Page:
#52weeksofnaturepoetry, Poetry

Residents of Dodnor Creek – #52weeksofnaturepoetry Week 31

‘Please mum, give me some more!’

Duckling demands, shadowing its parents

as they forage for snacks

around the old millpond’s

murky shallows.

Meanwhile, siblings catch some shut-eye

on a long-discarded traffic cone

half-buried in mud and algae;

a streak of neon orange

and reflector tape

distinguishing it from old branches.

Across the way, another family

swims into view.

Coots and their young, nipping

into willow scrub and reeds,

scouting for food of their own.

An unsuspecting moorhen paddles by,

concerned with its own needs –

until it receives a peck from Mrs Coot:

‘Maintain your distance from my chicks,

if you please, sir!’

she declares with her mighty

ARK-ARKing call,

sending it scarpering elsewhere

along the creek.

Positioned on a central reed bed,

two lengthy white necks look up

from their wicker-like nest

and single bundle

of grey, fluffy joy.

Trouble brewing?

Ah, another row between neighbours.

Best to leave them to it.

‘Come on, junior. Let’s visit

the youngest ducklings

by the pond’s fringe,’

they say, and swim off

on a family outing; breezy, soft clouds

protecting a touch of rain.

This poem is part of a project I’m doing to raise money for the RSPB, a UK wildlife conservation and protection charity. If you’d like to help, please share this poem to encourage others to take joy in nature, and if you have the time and means to donate, you can do so here. Let’s help keep our wildlife wild!

[Apologies for how these poems are formatted. I do write them in stanzas, but WordPress rarely decides to keep them, no matter how much I argue with it.]

#52weeksofnaturepoetry, Poetry

#52weeksofnaturepoetry Week 10 – Living Grave

So many times, I’ve walked past. Seeing but not seeing.

For this giant’s footprint, this decayed and blackened skeleton

has long scuttled from my attention. But now I                  pause.

Vague architecture

ripples into sense:

Steps morph into centuries-old roots basking on the soil’s surface,

the ankle-high wall surrounding a stump-table

melts into remains

of an even larger trunk, worn smooth by time’s fingers.

Five of me could stand inside and still not knock elbows.

I bet

it was Lord of Trees once,

before disease or the elements or man

finally beat it down.

And though the realisation

that I’m hovering within its bones strikes hard,

I don’t mourn for long.

How can I

when this humble grave teams with life?

Fungi, lichen, moss –

they decorate its bark like the echoes of new growth.

Climbers and creepers seek its grain, grasping

it like a helping hand, a boost of support

for their own roots.

And here I am, connected to it all,

part of the quiet bustle that takes place despite winter’s clutch.

This poem is part of my #52weeksofnaturepoetry project to raise funds for UK wildlife charity RSPB and to encourage an appreciation for nature. If you enjoyed it, please consider sharing it and/or donating to the RSPB via my Just Giving page here.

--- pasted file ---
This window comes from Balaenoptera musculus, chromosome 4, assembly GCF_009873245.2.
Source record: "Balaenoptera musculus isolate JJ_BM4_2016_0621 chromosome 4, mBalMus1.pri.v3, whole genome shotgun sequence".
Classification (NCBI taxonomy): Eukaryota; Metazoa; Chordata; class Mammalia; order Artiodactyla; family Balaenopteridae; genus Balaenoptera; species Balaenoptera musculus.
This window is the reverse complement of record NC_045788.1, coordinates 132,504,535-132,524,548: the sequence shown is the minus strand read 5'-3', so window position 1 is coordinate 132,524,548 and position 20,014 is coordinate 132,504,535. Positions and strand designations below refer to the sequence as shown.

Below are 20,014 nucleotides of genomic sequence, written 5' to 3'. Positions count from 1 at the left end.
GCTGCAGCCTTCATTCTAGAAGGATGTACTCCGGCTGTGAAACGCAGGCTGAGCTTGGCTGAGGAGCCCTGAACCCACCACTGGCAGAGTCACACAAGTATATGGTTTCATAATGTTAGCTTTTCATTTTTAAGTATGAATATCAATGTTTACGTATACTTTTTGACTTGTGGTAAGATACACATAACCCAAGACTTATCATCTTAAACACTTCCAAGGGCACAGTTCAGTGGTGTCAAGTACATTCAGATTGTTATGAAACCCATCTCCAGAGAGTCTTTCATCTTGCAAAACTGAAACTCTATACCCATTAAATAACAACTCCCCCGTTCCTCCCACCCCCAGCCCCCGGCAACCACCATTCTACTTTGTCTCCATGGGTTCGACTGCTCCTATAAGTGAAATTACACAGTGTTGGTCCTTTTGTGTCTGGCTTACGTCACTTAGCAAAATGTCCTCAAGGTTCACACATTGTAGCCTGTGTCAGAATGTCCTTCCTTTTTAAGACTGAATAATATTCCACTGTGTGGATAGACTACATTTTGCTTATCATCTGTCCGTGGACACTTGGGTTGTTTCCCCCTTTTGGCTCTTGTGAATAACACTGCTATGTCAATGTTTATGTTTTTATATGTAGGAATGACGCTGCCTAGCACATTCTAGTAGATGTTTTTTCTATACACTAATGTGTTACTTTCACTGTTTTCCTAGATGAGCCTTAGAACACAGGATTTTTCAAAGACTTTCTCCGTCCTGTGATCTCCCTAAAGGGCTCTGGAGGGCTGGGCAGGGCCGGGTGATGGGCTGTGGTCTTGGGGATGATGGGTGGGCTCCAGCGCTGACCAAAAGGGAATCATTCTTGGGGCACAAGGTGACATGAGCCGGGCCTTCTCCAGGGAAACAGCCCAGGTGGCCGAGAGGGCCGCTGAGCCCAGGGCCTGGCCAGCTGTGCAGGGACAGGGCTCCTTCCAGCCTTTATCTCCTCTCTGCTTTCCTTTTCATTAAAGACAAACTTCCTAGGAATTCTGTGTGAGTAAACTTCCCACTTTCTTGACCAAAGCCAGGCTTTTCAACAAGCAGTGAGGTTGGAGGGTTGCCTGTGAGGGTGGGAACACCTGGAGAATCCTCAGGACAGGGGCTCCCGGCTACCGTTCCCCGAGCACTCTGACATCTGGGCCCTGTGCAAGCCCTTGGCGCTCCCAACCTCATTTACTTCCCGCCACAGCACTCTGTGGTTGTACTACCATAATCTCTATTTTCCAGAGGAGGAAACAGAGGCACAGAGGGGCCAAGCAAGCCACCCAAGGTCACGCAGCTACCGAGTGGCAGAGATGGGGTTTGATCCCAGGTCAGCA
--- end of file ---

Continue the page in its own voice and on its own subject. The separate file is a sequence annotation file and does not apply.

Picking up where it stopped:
Help keep wildlife wild!

#52weeksofnaturepoetry, Poetry

#52weeksofnaturepoetry Week 4 – Layers

On the surface, she looked healthy.

But a gentle prod revealed the bruises underneath.

It was time to peel back the layers,

time to aerate the spiralling thoughts within.

Scarf wrapped tight and fingers gloved,

she trekked out into the crisp, late autumn air

leaving breath-ghouls behind her.

Down to the river, taking the quieter fork:

stray buddleias, some woody giants, others only pups,

lined the roadside. Escapees from fenced houses nestled by the bank.

Ivies stretched out to take her hands, while

nettles lifted their serrated leaves

to reveal the delicate white blooms hugging their stems.

Robin, that friendly chap, popped up

once the path diverted to the trees.

He tolerated her pleasantries, then both

went upon their way.

The air was fresh in her lungs now,

its sweetness already working the rot away.

Her strides grew more confident

as the song overhead bloomed;

blue tits and blackbirds adorning bare branches in place of leaves.

Closer to the river, coots eyed her, as did moorhens –

the ducks would have too, had they been awake.

Attempting to walk the same path as before,

she found the tide had all but swallowed it.

Try a new adventure, the water lapped, don’t look back.

About turning, chance caught her:

a snow-white egret, ankle deep in a puddle,

pausing for fan photos

before taking to branch, displaying its golden feet.

Delicate green erupted from the seeds of wild

within her heart,

evoking a rare feeling. Calm.

Her thoughts had settled.

Yes, that was definitely it. Calm.

This poem is part of my #52weeksofnaturepoetry project to raise funds for UK wildlife charity RSPB and to encourage an appreciation for nature. If you enjoyed it, please consider sharing it and/or donating to the RSPB via my Just Giving page here.

Help keep wildlife wild.